Thursday, 27 June 2019

Modelling interlude - Space Shuttle Discovery in 1:72

 I haven't posted anything these last few weeks because I was busy hacking away at a Revell 1:72 scale model kit of the space shuttle Discovery. Now I am by no means an accomplished modeller - I used to build the odd kit now and then in my younger days but I haven't touched a single model kit in years. Lately, however, I started to get the itch again and started off with a 1:35 scale Tamiya German Sdkfz222 which is not yet finished - I'll have a post on that when it is. Following that I went for the Shuttle.

Now you might think that a 1:72 scale model of the shuttle is a lofty goal for a quasi-rookie and you would be perfectly right.  In fact, the first thing I immediately realised was that I was way out of my depth here.  However, after a zillion youtube visits, I began to understand the ways of the 21st century modeller and by hook or by crook somehow managed to finish the model complete with a small with diorama base. At this point I should acknowledge DaveG’s input and handy advice whenever I was faced with some sort of dilemma during the build. But there's a story behind this model and the real reason for attempting such a large one is - I am ashamed to say - a direct result of my dereliction of duty. So I'll take the walk of shame in atonement...….

Thirty or so years ago (yes, that's right - three zero, thirty), my brother in law knocked on my door with an extra large box in his arms.  Seeing I was into modelling and he had no inkling of the hobby at all, would I be kind enough to put together his new space shuttle model kit? Not being one to refuse a challenge (and you can't really upset your newly wed wife's brother now can you?) I said sure and was left with this overgrown baby sitting on my lap. I got around building most of the model and then passed it on to Dave who was an already an experienced airbrush user (whereas I didn't even have one at the time) but for a million reasons, not one drop of paint landed on the model and as a result it was gone and forgotten in the labyrinth of his industrial garage. The poor thing lay there, lost and forgotten until a casual remark a couple of months ago reminded me that one space shuttle delivery was way, way overdue.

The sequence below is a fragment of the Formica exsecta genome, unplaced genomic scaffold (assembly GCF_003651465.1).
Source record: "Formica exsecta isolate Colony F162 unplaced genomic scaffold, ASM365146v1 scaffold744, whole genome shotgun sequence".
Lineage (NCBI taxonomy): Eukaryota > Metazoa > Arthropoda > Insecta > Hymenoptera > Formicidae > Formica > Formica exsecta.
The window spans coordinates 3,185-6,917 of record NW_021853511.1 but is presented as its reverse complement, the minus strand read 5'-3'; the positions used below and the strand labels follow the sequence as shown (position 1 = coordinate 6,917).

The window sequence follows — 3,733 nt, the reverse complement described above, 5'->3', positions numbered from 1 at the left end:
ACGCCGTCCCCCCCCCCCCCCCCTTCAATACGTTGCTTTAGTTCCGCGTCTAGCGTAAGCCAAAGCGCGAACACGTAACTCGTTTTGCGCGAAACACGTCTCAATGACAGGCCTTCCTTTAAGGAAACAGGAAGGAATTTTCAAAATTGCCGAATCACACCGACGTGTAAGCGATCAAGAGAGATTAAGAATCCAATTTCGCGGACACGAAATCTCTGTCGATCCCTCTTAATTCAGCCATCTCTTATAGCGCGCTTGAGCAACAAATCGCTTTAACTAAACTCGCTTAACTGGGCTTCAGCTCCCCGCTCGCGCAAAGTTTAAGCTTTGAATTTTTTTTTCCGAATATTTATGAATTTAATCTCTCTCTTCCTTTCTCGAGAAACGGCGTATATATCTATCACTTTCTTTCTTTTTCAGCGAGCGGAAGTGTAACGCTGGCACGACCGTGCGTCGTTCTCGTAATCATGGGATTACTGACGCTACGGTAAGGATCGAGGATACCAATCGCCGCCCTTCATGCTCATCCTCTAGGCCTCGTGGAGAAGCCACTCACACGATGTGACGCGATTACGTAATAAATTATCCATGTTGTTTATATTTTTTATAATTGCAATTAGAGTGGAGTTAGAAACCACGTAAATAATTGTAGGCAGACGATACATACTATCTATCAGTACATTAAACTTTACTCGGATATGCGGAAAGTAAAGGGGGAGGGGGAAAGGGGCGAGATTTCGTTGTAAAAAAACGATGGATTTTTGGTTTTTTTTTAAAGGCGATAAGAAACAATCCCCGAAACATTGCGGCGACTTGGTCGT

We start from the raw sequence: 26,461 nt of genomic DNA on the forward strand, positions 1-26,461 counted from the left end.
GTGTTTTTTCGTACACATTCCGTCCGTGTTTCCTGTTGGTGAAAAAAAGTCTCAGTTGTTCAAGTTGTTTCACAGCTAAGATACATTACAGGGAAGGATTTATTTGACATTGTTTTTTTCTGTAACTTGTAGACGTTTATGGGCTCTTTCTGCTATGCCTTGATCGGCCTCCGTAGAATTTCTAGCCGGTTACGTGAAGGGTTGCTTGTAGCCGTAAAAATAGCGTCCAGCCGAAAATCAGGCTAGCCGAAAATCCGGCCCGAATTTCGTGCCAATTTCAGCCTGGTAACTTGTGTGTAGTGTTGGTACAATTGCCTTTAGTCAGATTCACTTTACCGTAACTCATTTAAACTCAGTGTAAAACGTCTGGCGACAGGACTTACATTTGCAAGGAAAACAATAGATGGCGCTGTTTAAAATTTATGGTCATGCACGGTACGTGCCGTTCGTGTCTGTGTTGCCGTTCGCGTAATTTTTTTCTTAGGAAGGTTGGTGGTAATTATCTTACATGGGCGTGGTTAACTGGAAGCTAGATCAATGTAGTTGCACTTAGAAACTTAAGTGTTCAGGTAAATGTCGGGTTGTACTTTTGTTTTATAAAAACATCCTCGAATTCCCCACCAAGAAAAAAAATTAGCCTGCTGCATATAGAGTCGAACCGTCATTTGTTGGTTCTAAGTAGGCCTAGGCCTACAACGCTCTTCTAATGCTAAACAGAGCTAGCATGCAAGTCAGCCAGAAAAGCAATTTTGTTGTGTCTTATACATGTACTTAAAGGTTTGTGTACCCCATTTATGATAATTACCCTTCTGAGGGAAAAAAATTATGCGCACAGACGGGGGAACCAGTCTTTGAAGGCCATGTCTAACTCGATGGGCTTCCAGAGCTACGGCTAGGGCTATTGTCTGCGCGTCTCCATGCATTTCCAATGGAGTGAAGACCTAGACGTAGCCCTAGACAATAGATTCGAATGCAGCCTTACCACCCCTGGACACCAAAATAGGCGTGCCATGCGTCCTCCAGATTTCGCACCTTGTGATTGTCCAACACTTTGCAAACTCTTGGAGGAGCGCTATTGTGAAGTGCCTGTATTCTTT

So I set around trying to pick up where the project had been left off but alas! the model was discovered under a pile of stuff with a three inch hole in one of the wings. I never knew asteroids could do such damage! So that set me off on ebay trying to find one of these models which by now have become almost vintage.  Anyway, I managed to find one from the US for 65 bucks but by the time I had factored in the shipping costs and VAT, I ended up forking out way more than a hundred euros. Such is the price of complacency I suppose!

The large box arrived quickly enough and the build itself was enjoyable, enabling me to gain loads of experience. At slightly more than 19 inches in length, the Shuttle was a bit challenging sometimes but I somehow managed. Airbrushing was especially harrowing since there was so much masking to be done with those black and white sharp boundaries but worst of all were the decals.  The model is from the nineties so with age the decals were simply disintegrating and it is truly miraculous that I managed to pull them off (although close inspection reveals some of the defects which were impossible to hide).

Anyway, the build is now finished and I hope to deliver sometime in the next few days. I'm not sure what the reaction will be but, hey, space trips can be quite long can't they?

Upper view. I am particularly pleased with the way the tarmac park turned out
Cargo bay open to reveal ESA spacelab and other scientific equipment
Nose, cockpit, and entry hatch detail

The cockpit roof can be removed to reveal the interior
Ma'am, there's a Shuttle in your back yard

Cargo bay detail

Rear rocket cluster detail

Now that this one's ready I've moved on to my next space build - an Airfix 1:72 scale Apollo Lunar Module.  Given that it's the 50th anniversary of the first moon landing next month I thought it would be the most appropriate model to build right now. But more of that in a future post...….


  1. Well done, Mike! Your shuttle turned out splendidly!

    1. Thanks Jonathan, you’re too kind! In truth there are several defects which wouldn’t stand up to any serious scrutiny but in the circumstances I have to admit that I’m quite happy with the end result. Thanks again.

  2. What a lovely and dare I say unusual model, a challenge for sure to get back into the modelling way. Having done a bit of modelling myself recently (easy stuff), I found it surprising how quickly I fell back into the discipline and joy of it, something of a pleasurable re-discovery I think.

    EDIT ... I have just scrolled back up this tiny text window to check everything and suddenly realised I had got the words Challenging and Discovery in .... a totally unwitting connection to the Shuttle subject :-)

    1. Thanks Norm. Yes, it really is a lovely model and the final product justifies the effort I think. Nice play on words by the way, quite an endeavour I would say.......😉

  3. I think it came pretty darn good. It’s more of a challenge than I would take on. Are you gonna complete your transformation into a young modeler and hang it from the ceiling on fishing lines? 😀

    1. Fishing lines eh? Now why didn’t I think of that myself? Would’ve saved me the trouble of having to build the base.
      Thanks Stew, you brought back childhood memories of Sturmoviks and Stukas hanging from the bedroom ceiling.